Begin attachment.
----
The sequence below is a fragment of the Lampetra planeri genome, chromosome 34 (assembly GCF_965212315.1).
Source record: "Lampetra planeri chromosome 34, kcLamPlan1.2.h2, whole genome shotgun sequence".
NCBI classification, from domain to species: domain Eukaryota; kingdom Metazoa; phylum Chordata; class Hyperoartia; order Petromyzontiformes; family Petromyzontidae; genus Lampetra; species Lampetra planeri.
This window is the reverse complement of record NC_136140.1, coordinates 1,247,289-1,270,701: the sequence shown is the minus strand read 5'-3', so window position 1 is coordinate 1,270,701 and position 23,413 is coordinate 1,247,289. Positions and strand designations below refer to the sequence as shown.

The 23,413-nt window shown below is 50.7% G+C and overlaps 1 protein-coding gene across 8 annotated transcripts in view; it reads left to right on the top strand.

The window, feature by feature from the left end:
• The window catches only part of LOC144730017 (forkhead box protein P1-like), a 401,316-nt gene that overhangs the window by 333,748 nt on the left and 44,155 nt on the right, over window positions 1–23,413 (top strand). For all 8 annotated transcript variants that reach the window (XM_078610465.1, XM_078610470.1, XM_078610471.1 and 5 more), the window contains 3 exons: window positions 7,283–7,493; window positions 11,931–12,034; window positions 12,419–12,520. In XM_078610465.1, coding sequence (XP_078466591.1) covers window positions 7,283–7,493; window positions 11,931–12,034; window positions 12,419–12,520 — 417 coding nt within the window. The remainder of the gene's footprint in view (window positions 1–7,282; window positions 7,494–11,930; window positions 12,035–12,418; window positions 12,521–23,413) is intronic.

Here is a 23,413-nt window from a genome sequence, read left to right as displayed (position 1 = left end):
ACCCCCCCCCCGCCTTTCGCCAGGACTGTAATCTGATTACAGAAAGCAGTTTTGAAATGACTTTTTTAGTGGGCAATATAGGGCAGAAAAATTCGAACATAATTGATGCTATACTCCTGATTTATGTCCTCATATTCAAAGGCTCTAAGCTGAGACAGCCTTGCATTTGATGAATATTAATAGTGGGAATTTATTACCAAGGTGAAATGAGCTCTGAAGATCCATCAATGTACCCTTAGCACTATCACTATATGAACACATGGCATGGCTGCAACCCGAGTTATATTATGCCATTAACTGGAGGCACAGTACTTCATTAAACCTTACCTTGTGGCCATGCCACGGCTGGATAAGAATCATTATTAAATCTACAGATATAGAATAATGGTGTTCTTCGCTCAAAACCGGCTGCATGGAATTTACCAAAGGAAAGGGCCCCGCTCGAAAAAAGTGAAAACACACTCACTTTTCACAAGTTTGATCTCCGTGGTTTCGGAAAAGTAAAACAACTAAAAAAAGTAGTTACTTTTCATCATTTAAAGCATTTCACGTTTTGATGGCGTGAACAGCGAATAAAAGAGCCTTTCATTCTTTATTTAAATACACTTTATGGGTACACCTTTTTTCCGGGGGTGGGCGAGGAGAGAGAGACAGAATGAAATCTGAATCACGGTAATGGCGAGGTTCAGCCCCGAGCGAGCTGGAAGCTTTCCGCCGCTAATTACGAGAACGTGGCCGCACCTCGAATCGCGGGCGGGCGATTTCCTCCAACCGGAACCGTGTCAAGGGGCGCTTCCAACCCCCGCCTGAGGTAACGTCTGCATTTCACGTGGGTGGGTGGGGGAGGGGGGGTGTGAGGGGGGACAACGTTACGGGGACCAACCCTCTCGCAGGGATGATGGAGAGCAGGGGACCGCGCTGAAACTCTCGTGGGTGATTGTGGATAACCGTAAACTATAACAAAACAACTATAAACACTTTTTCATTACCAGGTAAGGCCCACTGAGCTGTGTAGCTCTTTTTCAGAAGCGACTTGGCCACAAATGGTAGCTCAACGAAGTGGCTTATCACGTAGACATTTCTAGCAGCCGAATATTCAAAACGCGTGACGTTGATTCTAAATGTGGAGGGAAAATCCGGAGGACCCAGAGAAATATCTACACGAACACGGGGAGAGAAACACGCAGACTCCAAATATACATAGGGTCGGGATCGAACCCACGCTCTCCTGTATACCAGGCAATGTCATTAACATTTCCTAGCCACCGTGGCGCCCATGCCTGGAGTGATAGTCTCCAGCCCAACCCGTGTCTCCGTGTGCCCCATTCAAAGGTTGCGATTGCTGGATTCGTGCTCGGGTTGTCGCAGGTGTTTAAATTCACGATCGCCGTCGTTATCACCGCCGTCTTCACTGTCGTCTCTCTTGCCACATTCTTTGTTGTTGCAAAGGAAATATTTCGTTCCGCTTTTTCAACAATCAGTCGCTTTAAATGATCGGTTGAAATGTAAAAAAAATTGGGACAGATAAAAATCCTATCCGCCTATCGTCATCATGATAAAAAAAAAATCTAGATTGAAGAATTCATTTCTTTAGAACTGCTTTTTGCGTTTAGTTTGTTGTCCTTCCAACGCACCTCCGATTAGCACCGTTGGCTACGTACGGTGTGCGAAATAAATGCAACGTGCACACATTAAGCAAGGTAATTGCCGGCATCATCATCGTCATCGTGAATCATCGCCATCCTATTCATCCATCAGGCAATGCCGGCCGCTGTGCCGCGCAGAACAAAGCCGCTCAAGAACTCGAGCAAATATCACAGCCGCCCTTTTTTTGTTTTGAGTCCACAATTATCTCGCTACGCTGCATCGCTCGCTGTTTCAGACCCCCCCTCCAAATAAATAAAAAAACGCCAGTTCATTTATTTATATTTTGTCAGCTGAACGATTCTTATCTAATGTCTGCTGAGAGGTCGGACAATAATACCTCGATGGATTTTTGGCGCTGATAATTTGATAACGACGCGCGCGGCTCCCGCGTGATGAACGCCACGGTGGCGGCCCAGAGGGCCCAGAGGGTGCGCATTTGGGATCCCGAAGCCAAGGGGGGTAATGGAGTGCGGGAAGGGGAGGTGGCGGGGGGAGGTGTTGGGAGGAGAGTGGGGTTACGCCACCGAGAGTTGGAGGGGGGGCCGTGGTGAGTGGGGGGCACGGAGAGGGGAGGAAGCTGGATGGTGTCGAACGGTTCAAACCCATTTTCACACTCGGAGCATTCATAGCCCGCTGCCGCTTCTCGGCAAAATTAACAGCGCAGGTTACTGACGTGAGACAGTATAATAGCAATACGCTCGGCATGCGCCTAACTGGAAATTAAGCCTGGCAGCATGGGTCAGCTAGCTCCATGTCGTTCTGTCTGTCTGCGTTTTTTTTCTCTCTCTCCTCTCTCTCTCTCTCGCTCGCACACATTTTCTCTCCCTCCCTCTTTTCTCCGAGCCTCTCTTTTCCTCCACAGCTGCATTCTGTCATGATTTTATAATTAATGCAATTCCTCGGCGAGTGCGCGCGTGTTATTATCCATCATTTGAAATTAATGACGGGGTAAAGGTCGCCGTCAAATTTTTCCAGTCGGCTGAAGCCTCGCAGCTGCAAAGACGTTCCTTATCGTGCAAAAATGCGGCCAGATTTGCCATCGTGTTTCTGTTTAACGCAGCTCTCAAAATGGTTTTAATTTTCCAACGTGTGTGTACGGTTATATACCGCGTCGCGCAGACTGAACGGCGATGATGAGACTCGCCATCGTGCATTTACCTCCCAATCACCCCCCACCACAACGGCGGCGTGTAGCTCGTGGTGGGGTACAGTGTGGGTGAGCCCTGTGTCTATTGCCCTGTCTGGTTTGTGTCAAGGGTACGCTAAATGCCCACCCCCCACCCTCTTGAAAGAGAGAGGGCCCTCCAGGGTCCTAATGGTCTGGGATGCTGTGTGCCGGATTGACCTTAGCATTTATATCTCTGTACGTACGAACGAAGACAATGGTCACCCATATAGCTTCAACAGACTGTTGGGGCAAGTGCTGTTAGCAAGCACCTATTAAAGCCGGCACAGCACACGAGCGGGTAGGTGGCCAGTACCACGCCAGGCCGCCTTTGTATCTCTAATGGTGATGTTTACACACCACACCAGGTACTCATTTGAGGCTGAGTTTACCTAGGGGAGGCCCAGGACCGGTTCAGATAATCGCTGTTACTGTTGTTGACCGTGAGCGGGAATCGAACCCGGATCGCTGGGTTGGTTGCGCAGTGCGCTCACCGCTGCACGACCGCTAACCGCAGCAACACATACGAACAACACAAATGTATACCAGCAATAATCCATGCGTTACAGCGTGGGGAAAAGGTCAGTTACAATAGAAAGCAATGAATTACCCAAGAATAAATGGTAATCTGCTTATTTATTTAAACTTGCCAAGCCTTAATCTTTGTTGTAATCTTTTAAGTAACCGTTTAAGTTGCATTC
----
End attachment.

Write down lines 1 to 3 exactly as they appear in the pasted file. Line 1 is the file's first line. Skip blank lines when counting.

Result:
The sequence below is a fragment of the Lampetra planeri genome, chromosome 34 (assembly GCF_965212315.1).
Source record: "Lampetra planeri chromosome 34, kcLamPlan1.2.h2, whole genome shotgun sequence".
NCBI classification, from domain to species: domain Eukaryota; kingdom Metazoa; phylum Chordata; class Hyperoartia; order Petromyzontiformes; family Petromyzontidae; genus Lampetra; species Lampetra planeri.